There is no substitute for reading God’s Message yourself. It’s one of the reasons my friend Kevin and I started this chapter-a-day journey several years ago. It’s one thing to hear others talk about what the Bible says, but it’s another thing to step in and personally read it, study it, and meditate on it.

I suggested some passages of God’s Message for Madison to read. As we talked, she was prompted to do some further study on a couple of key concepts about death. As a father, I was quietly delighted to listen to her and observe the process. She’s stepping out, digging in, and through it God is refining her faith.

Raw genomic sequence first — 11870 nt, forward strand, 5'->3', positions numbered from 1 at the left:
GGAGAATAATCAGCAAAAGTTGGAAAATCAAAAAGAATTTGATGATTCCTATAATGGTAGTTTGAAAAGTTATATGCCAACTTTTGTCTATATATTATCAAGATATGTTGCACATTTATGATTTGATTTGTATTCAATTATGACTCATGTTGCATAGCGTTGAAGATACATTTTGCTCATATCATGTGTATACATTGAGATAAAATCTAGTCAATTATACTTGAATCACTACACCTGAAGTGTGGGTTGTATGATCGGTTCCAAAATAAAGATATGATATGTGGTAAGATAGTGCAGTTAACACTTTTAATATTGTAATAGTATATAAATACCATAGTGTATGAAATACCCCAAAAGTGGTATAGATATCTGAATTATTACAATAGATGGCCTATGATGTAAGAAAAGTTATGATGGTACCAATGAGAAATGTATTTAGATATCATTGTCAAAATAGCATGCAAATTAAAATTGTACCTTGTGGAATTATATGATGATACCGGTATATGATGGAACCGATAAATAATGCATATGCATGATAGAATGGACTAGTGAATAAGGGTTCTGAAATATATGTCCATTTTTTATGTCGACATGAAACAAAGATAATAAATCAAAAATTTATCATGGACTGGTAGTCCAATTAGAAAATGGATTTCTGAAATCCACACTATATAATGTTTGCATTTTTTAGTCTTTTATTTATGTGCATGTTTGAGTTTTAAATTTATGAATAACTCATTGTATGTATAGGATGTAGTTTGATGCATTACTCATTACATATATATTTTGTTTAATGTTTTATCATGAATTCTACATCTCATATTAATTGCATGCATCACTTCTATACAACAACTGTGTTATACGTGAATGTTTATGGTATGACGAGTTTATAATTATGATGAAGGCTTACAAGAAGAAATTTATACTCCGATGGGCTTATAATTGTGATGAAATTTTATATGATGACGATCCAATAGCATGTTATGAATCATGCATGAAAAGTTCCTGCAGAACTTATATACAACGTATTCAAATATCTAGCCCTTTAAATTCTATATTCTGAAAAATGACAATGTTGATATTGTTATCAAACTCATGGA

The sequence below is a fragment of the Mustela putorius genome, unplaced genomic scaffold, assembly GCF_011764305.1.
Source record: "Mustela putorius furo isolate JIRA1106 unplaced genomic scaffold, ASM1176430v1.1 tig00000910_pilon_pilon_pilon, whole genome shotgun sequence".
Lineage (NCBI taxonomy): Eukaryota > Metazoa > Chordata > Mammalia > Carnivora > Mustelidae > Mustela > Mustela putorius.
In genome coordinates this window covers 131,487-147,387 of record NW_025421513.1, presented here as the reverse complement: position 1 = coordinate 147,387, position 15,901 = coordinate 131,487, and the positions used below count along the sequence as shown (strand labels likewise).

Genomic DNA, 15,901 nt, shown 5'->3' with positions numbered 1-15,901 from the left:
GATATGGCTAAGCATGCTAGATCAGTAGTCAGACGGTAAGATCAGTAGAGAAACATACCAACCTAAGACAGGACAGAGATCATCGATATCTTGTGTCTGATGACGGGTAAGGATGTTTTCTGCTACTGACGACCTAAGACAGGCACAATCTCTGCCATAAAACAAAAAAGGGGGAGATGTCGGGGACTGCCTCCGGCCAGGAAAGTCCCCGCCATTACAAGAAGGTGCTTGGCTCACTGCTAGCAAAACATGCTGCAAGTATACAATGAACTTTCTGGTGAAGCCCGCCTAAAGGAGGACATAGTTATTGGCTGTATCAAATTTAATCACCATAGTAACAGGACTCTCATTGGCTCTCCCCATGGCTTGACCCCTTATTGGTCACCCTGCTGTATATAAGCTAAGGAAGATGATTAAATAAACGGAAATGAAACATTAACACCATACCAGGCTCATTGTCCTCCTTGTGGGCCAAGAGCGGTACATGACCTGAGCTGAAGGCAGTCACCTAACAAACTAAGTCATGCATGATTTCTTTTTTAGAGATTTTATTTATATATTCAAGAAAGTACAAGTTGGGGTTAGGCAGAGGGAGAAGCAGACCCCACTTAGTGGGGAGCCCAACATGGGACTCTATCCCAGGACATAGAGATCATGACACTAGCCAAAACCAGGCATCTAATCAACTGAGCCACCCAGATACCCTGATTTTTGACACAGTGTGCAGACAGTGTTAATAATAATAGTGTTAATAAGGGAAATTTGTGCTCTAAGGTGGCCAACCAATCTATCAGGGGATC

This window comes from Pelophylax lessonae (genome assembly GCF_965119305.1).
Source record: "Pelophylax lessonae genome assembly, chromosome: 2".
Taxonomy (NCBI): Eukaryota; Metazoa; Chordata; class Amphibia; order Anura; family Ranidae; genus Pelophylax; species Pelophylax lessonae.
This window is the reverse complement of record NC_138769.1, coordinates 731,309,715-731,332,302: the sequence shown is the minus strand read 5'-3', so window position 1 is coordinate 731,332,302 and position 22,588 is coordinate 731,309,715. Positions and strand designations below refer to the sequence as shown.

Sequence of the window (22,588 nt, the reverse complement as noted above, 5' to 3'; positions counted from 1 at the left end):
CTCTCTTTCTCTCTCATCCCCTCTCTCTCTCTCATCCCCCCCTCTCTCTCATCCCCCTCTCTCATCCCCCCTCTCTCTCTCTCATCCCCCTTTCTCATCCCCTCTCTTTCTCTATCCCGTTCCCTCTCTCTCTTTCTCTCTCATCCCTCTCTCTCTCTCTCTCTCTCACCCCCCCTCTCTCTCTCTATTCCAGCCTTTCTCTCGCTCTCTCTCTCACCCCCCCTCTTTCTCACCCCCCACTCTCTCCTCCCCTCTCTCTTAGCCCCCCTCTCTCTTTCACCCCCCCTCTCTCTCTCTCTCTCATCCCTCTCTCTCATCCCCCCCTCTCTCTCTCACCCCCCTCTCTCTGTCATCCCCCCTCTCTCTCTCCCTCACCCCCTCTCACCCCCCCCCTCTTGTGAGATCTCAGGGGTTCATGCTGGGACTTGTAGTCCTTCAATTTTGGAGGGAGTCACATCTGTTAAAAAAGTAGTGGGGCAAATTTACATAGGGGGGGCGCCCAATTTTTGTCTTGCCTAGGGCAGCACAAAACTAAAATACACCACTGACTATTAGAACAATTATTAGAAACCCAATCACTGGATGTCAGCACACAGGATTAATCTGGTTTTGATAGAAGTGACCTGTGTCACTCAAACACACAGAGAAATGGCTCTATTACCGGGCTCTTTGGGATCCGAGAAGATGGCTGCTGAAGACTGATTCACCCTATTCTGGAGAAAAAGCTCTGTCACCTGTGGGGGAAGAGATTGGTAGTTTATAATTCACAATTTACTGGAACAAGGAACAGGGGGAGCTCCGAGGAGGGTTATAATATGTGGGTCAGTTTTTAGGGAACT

People have told me that they read and appreciate what I write about each chapter, and I’m humbled to know that others value my thoughts. For the record, however, my thoughts are not what the chapter-a-day journey is about. Chapter-a-day is about reading God’s Message yourself, letting God speak to you through His Word, and personally responding to it. Just like Josiah in today’s chapter, it’s our own personal interaction with God’s Message that makes a real difference. 

Each chapter-a-day post contains a link to the entire chapter. I encourage you to start clicking on it, reading the chapter yourself, and sharing what spoke to you, encouraged you, challenged you, or what it made you think about. Share it with a friend. Share it in a comment to each day’s post. I’d love to know your thoughts.

Creative Commons photo courtesy of Flickr and jliba